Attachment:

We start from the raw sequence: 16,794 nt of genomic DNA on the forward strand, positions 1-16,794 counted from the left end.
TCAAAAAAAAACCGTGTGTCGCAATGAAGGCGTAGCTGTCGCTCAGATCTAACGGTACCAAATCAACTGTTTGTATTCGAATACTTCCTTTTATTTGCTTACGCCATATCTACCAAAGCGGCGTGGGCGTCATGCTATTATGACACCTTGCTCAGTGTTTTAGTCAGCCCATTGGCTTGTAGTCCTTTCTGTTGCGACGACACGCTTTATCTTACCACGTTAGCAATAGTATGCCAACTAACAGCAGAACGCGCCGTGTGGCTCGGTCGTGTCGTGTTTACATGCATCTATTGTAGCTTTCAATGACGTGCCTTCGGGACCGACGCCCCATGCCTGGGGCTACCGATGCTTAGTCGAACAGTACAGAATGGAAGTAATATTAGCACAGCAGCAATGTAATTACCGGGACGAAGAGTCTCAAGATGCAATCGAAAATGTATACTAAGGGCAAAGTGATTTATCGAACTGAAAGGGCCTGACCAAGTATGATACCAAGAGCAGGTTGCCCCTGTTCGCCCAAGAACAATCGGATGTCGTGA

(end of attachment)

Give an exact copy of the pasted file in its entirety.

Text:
We start from the raw sequence: 16,794 nt of genomic DNA on the forward strand, positions 1-16,794 counted from the left end.
TCAAAAAAAAACCGTGTGTCGCAATGAAGGCGTAGCTGTCGCTCAGATCTAACGGTACCAAATCAACTGTTTGTATTCGAATACTTCCTTTTATTTGCTTACGCCATATCTACCAAAGCGGCGTGGGCGTCATGCTATTATGACACCTTGCTCAGTGTTTTAGTCAGCCCATTGGCTTGTAGTCCTTTCTGTTGCGACGACACGCTTTATCTTACCACGTTAGCAATAGTATGCCAACTAACAGCAGAACGCGCCGTGTGGCTCGGTCGTGTCGTGTTTACATGCATCTATTGTAGCTTTCAATGACGTGCCTTCGGGACCGACGCCCCATGCCTGGGGCTACCGATGCTTAGTCGAACAGTACAGAATGGAAGTAATATTAGCACAGCAGCAATGTAATTACCGGGACGAAGAGTCTCAAGATGCAATCGAAAATGTATACTAAGGGCAAAGTGATTTATCGAACTGAAAGGGCCTGACCAAGTATGATACCAAGAGCAGGTTGCCCCTGTTCGCCCAAGAACAATCGGATGTCGTGA